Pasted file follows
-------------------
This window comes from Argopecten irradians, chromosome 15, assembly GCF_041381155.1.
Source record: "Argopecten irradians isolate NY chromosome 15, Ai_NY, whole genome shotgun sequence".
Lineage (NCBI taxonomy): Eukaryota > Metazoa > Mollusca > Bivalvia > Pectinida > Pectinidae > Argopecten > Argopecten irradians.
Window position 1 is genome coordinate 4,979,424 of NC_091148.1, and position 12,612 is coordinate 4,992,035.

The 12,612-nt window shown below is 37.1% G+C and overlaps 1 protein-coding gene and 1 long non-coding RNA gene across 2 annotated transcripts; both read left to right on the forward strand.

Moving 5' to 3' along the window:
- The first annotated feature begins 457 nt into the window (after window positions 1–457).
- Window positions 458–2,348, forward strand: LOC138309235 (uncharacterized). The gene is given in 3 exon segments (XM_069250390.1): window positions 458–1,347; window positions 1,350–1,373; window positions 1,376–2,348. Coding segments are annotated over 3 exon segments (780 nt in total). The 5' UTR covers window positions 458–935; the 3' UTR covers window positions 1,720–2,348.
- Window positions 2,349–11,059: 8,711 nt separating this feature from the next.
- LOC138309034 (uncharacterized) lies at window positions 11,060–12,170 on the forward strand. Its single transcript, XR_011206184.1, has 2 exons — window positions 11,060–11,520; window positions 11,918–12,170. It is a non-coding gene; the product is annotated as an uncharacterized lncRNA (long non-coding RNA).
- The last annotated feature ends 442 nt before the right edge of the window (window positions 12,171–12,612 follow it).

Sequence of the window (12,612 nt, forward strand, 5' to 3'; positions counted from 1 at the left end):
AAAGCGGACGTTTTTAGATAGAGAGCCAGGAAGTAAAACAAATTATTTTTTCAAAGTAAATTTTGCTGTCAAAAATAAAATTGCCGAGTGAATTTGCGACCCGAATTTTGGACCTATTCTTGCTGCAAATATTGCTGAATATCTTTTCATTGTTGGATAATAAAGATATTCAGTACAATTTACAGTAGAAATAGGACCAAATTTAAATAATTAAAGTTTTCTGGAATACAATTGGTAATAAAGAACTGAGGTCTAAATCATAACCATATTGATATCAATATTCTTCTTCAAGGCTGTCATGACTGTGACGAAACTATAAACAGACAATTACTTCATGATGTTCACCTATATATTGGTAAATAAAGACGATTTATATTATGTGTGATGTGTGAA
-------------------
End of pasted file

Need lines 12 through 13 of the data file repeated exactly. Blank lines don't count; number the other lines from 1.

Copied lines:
Sequence of the window (12,612 nt, forward strand, 5' to 3'; positions counted from 1 at the left end):
AAAGCGGACGTTTTTAGATAGAGAGCCAGGAAGTAAAACAAATTATTTTTTCAAAGTAAATTTTGCTGTCAAAAATAAAATTGCCGAGTGAATTTGCGACCCGAATTTTGGACCTATTCTTGCTGCAAATATTGCTGAATATCTTTTCATTGTTGGATAATAAAGATATTCAGTACAATTTACAGTAGAAATAGGACCAAATTTAAATAATTAAAGTTTTCTGGAATACAATTGGTAATAAAGAACTGAGGTCTAAATCATAACCATATTGATATCAATATTCTTCTTCAAGGCTGTCATGACTGTGACGAAACTATAAACAGACAATTACTTCATGATGTTCACCTATATATTGGTAAATAAAGACGATTTATATTATGTGTGATGTGTGAA